Grass clippings and other yard debris represent a large percentage of solid waste deposited in landfills. An analysis of the composition of residential waste in Cincinnati, Ohio showed that yard debris (leaves, pruning, and grass clippings) accounted for nearly 20% of the total. A study in Plano, Texas (population 80,000) revealed that over 700 tons of grass clippings were collected and disposed of in landfills each week. In addition to the demand for landfill space, collection and disposal of this waste material is expensive.
The obvious solution to the clipping disposal problem is recycling. This can be accomplished easily by returning the clippings to the lawn. If performed correctly, returning grass clippings should not detract from the appearance of the lawn or cause an accumulation of thatch. In fact, this practice will reduce the labor involved in bagging and return essential nutrients to the soil. Research at Penn State has shown that over a three year period, the leaf clippings from Kentucky bluegrass contained between 46 to 59% of nitrogen (N) applied as fertilizer.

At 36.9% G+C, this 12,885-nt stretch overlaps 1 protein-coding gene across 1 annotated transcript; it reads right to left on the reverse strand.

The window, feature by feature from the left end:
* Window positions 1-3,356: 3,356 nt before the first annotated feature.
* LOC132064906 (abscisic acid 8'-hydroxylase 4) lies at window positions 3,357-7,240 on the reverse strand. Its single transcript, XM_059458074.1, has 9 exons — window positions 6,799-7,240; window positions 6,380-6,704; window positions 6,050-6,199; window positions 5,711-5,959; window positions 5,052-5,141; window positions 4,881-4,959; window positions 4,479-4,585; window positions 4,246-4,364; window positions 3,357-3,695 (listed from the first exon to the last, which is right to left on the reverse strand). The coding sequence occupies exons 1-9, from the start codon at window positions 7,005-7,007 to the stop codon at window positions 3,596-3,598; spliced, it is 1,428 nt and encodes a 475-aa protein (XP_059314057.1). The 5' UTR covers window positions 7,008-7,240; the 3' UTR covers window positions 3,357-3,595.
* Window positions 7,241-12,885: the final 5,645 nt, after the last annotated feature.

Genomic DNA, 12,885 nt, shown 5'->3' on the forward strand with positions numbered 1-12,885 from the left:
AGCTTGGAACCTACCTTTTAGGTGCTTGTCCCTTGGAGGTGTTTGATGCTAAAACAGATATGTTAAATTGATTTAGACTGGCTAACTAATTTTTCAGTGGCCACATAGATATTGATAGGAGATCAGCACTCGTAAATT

When clippings are returned, a substantial amount of N and other nutrients can be used by the turf, thus, significantly reducing fertilizer requirements. There are several tools and management practices that can be used to make the recycling process more efficient. View a few of the more effective practices visit the PennState Extension website.